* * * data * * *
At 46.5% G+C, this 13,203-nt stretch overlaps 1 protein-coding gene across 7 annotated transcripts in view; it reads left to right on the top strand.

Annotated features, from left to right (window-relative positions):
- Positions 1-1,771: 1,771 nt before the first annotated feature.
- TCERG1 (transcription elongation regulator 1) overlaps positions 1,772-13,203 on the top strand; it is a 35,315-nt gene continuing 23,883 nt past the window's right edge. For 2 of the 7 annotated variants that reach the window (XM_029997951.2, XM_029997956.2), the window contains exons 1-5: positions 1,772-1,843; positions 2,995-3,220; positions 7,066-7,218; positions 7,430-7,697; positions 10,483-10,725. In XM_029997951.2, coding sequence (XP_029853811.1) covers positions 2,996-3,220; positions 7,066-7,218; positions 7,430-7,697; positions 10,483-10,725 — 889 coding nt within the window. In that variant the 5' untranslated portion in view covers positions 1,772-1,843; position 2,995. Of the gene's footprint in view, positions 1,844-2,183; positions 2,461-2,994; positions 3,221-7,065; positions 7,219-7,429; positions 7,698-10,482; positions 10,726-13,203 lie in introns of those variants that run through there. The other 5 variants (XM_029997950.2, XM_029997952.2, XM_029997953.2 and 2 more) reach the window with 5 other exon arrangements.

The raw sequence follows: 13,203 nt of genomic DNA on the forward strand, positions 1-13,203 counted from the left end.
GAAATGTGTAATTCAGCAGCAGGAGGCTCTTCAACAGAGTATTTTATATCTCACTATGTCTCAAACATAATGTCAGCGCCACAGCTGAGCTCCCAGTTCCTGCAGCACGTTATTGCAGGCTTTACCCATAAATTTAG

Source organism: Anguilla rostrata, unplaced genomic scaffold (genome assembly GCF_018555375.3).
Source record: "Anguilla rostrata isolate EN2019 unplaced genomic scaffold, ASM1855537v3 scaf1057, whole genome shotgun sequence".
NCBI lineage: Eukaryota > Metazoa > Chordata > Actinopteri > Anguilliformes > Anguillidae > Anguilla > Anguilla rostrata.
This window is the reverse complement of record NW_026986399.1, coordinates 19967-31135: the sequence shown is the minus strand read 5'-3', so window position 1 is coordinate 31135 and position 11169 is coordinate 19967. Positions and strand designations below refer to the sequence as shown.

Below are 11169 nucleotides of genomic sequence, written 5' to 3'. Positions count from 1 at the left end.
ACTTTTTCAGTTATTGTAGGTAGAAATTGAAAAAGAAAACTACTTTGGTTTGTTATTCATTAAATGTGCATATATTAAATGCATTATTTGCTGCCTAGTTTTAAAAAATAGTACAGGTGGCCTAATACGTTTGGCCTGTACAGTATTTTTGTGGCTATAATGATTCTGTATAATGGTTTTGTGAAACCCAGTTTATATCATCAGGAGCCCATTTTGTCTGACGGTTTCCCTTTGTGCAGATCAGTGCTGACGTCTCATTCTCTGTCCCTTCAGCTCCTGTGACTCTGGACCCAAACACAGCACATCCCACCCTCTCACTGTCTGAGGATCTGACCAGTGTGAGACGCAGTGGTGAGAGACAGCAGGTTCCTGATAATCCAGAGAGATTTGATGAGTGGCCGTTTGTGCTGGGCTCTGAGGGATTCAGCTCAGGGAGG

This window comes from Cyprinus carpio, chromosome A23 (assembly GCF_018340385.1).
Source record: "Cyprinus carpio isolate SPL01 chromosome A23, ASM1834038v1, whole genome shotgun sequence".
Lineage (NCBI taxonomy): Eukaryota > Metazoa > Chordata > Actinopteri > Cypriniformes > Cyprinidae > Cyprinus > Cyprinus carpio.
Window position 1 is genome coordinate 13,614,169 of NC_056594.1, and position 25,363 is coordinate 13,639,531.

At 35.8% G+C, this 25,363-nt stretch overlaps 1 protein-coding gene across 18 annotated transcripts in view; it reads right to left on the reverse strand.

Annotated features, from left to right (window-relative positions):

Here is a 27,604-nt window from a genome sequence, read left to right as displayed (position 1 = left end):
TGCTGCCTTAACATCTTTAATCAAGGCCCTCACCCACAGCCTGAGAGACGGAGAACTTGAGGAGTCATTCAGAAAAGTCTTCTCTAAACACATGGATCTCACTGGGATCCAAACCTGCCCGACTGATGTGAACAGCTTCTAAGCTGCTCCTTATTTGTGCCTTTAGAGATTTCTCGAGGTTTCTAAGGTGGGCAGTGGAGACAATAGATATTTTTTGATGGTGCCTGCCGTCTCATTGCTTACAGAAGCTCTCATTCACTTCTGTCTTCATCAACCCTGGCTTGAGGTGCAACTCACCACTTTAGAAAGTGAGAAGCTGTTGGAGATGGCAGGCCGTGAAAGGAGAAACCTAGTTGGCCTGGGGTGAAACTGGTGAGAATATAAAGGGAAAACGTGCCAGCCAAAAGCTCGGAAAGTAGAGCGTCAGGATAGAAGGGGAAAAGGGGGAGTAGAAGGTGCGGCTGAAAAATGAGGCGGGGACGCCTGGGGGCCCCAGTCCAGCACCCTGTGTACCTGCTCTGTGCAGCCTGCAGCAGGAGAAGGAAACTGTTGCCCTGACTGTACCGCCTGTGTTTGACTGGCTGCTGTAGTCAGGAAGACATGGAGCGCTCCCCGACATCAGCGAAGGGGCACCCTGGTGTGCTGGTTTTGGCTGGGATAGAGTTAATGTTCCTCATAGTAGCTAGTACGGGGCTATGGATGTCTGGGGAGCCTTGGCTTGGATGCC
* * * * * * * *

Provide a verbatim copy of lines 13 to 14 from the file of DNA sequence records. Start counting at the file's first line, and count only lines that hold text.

This window comes from Cyprinus carpio, chromosome A23 (assembly GCF_018340385.1).
Source record: "Cyprinus carpio isolate SPL01 chromosome A23, ASM1834038v1, whole genome shotgun sequence".